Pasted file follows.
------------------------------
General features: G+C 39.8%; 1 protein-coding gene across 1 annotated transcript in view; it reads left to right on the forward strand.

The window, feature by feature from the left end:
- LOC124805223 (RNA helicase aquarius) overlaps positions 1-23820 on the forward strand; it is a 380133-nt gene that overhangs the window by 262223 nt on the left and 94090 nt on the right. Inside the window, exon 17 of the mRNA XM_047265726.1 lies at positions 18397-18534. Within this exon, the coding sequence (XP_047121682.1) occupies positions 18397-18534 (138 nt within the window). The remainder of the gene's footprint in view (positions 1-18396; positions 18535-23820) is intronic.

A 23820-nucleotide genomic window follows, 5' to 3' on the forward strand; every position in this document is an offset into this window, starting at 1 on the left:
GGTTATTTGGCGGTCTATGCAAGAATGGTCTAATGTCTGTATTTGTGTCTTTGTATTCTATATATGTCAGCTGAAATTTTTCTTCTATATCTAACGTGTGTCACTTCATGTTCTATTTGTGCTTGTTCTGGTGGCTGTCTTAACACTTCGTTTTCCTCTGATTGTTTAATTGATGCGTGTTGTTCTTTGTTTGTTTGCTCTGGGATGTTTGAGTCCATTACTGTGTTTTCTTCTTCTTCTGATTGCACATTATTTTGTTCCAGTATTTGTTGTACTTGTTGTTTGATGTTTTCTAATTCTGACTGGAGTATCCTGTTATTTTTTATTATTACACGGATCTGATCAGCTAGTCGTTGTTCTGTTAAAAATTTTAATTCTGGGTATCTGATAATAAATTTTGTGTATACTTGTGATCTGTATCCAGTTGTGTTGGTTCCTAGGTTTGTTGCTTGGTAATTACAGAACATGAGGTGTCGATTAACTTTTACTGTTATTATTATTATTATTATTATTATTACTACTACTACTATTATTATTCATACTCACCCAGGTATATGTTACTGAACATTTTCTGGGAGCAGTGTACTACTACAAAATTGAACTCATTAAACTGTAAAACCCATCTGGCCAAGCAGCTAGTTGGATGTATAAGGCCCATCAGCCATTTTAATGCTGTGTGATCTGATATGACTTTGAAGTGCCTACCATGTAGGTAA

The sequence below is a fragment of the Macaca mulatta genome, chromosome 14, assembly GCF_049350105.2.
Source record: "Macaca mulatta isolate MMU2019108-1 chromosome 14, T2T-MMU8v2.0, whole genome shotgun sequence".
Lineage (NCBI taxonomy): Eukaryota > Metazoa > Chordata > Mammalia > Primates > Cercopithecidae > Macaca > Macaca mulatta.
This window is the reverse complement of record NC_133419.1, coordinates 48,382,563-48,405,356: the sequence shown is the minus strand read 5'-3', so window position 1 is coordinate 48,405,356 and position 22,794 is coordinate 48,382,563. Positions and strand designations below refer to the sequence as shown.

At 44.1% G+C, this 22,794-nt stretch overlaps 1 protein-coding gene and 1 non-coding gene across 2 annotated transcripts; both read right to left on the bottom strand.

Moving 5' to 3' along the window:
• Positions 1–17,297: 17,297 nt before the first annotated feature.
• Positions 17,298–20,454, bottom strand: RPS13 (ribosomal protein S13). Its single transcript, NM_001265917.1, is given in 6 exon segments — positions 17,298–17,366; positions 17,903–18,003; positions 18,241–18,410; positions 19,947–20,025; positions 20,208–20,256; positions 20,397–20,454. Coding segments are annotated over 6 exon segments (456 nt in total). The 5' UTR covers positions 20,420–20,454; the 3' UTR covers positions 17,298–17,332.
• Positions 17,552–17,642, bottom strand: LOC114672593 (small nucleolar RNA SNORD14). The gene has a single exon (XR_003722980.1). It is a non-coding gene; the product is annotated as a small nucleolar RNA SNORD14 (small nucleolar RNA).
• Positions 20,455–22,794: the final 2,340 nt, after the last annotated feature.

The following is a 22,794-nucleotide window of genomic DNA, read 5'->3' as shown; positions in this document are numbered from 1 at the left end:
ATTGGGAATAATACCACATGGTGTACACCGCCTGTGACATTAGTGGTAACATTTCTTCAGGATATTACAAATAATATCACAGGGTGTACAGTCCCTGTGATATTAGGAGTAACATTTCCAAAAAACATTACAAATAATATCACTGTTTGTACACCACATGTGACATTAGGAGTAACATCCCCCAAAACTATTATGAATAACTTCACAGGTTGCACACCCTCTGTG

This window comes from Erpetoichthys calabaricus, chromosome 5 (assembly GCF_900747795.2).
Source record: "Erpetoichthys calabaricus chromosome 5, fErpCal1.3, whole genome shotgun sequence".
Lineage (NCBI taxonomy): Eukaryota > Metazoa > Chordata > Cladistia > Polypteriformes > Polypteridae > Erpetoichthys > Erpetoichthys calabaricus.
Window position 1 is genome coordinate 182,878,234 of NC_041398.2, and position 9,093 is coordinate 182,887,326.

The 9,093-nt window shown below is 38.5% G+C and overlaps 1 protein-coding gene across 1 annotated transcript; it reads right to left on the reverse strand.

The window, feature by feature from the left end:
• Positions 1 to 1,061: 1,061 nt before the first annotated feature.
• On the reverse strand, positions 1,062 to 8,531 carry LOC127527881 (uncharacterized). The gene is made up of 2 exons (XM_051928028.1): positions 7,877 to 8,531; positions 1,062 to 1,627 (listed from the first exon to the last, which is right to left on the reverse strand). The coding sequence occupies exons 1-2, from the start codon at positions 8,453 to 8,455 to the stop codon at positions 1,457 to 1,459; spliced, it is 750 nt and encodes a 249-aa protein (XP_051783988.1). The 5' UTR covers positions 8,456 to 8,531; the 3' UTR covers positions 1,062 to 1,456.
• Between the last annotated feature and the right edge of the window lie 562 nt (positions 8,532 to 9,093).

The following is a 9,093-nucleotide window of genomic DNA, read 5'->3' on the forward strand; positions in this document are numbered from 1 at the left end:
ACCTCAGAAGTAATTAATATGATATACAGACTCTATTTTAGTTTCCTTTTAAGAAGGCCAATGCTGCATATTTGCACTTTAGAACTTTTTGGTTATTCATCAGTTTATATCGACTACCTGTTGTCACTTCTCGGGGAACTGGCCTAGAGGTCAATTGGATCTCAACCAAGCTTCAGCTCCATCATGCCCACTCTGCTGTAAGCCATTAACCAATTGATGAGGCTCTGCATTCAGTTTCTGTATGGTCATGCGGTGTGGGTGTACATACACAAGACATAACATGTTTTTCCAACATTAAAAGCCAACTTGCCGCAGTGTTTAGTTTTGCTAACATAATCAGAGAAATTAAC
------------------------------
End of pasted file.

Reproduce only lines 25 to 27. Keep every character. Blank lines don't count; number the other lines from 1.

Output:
• On the reverse strand, positions 1,062 to 8,531 carry LOC127527881 (uncharacterized). The gene is made up of 2 exons (XM_051928028.1): positions 7,877 to 8,531; positions 1,062 to 1,627 (listed from the first exon to the last, which is right to left on the reverse strand). The coding sequence occupies exons 1-2, from the start codon at positions 8,453 to 8,455 to the stop codon at positions 1,457 to 1,459; spliced, it is 750 nt and encodes a 249-aa protein (XP_051783988.1). The 5' UTR covers positions 8,456 to 8,531; the 3' UTR covers positions 1,062 to 1,456.
• Between the last annotated feature and the right edge of the window lie 562 nt (positions 8,532 to 9,093).

The following is a 9,093-nucleotide window of genomic DNA, read 5'->3' on the forward strand; positions in this document are numbered from 1 at the left end: